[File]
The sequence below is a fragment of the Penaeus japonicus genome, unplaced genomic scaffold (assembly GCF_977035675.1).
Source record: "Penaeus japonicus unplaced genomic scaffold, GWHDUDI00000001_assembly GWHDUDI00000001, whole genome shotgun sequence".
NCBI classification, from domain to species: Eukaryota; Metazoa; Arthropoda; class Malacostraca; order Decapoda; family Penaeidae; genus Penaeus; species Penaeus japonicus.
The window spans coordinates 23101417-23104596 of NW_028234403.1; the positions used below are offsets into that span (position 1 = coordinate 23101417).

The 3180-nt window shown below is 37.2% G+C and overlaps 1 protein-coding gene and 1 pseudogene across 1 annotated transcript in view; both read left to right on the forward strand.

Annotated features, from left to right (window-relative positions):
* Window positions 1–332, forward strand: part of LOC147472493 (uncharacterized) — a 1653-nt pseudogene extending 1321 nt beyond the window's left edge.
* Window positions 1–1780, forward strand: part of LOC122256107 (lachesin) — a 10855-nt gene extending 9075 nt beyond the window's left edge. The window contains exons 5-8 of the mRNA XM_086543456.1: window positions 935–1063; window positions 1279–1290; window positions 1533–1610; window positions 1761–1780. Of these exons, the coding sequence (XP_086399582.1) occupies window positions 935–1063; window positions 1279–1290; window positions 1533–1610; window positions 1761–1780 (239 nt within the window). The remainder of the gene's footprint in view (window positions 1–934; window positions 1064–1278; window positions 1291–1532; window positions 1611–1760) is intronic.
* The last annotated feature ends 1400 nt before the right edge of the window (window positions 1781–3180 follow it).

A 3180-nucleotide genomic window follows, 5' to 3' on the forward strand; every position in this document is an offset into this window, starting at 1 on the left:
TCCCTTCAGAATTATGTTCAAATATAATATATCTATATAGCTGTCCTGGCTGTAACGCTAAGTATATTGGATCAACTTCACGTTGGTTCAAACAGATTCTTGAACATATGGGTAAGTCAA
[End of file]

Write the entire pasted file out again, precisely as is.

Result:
The sequence below is a fragment of the Penaeus japonicus genome, unplaced genomic scaffold (assembly GCF_977035675.1).
Source record: "Penaeus japonicus unplaced genomic scaffold, GWHDUDI00000001_assembly GWHDUDI00000001, whole genome shotgun sequence".
NCBI classification, from domain to species: Eukaryota; Metazoa; Arthropoda; class Malacostraca; order Decapoda; family Penaeidae; genus Penaeus; species Penaeus japonicus.
The window spans coordinates 23101417-23104596 of NW_028234403.1; the positions used below are offsets into that span (position 1 = coordinate 23101417).

The 3180-nt window shown below is 37.2% G+C and overlaps 1 protein-coding gene and 1 pseudogene across 1 annotated transcript in view; both read left to right on the forward strand.

Annotated features, from left to right (window-relative positions):
* Window positions 1–332, forward strand: part of LOC147472493 (uncharacterized) — a 1653-nt pseudogene extending 1321 nt beyond the window's left edge.
* Window positions 1–1780, forward strand: part of LOC122256107 (lachesin) — a 10855-nt gene extending 9075 nt beyond the window's left edge. The window contains exons 5-8 of the mRNA XM_086543456.1: window positions 935–1063; window positions 1279–1290; window positions 1533–1610; window positions 1761–1780. Of these exons, the coding sequence (XP_086399582.1) occupies window positions 935–1063; window positions 1279–1290; window positions 1533–1610; window positions 1761–1780 (239 nt within the window). The remainder of the gene's footprint in view (window positions 1–934; window positions 1064–1278; window positions 1291–1532; window positions 1611–1760) is intronic.
* The last annotated feature ends 1400 nt before the right edge of the window (window positions 1781–3180 follow it).

A 3180-nucleotide genomic window follows, 5' to 3' on the forward strand; every position in this document is an offset into this window, starting at 1 on the left:
TCCCTTCAGAATTATGTTCAAATATAATATATCTATATAGCTGTCCTGGCTGTAACGCTAAGTATATTGGATCAACTTCACGTTGGTTCAAACAGATTCTTGAACATATGGGTAAGTCAA